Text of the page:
I didn’t figure this methodology out until about a year into my working life. But once I did, it’s like I magically keep busier than many of the other junior engineers in my department. I have Marketing asking me for help, I have other technical sections asking if I have a free moment, and I gladly help out whenever I can, in whatever capacity. Sometimes I’ll stay late to get it all done. Not only have I now established myself as a happy-to-work, dedicated junior employee, but I’m building relationships with people I otherwise wouldn’t have the opportunity to work with. In a job market like the one we face right now, the more people that can vouch for your, the better. Working life is built upon a foundation of references, referrals, and recommendations, and the broader you throw your net, the more positively your result will be.
A year ago, when I found myself without work, I kept quiet, kept to myself, and read completely non-work-related content on the internet, assuming it was someone else’s responsibility to keep me occupied. I’m ashamed that I thought that now, because I placed my ability to succeed on someone else’s shoulders, someone else who was managing a number of other employees just like me. But when I learned to take the responsibility back, to chase up my own work and keep my timesheet full, that’s when I realised what a benefit that can be, both professionally and personally. I’ve made new friends at work, I’ve developed a reputation as an adaptable and willing employee, and I can walk around the entire building and recognise more faces and have more conversations than I ever could before. If you want to be an employee that coasts, that meets the status quo, and most importantly, is disposable, I can tell you that my old approach will work for you. But if you want to be the best you can be, to stand out amongst the sea of junior employees, and start making a name for yourself the day you step foot in the office, you now know what to do. And I can tell you from experience, it’s far more fulfilling to be the latter. Taking control of your career starts from day one, and as long as you realise that, you’ll do just fine.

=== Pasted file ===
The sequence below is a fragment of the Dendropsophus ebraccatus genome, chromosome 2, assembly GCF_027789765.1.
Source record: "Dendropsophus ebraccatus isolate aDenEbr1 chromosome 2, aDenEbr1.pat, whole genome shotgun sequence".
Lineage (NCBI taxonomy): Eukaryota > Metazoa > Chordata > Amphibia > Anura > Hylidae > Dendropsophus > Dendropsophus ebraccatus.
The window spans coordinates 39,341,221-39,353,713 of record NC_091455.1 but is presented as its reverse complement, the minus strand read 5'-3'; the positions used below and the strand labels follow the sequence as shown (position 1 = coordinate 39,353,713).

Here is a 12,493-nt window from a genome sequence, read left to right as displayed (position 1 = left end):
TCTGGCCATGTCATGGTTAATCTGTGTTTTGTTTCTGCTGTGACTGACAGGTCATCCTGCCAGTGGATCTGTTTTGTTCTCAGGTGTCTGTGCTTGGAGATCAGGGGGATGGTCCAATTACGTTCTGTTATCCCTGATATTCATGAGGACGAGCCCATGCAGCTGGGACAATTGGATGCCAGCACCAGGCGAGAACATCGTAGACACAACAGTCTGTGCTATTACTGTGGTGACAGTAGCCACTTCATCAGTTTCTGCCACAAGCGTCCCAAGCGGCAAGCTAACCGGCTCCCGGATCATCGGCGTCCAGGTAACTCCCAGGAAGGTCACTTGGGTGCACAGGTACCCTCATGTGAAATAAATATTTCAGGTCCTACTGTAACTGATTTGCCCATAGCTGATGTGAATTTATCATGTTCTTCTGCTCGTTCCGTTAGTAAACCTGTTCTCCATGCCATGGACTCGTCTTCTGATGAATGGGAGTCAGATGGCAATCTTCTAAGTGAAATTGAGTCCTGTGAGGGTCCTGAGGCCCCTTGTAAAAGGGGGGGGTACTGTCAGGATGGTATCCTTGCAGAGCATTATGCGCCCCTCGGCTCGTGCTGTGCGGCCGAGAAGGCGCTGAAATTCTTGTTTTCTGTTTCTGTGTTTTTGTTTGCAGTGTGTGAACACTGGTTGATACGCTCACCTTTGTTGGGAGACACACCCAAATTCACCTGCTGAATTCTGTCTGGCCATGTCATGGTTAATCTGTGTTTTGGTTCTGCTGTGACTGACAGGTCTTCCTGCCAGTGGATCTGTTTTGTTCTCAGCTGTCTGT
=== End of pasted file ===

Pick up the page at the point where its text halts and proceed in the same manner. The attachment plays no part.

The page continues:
Have you ever experienced the work-free work day? How did you deal with it? I think sometimes it can be nice to relax and take it easy, but other times it’s just tough. Do you have any other ideas for getting more assignments? I’d love to hear them 🙂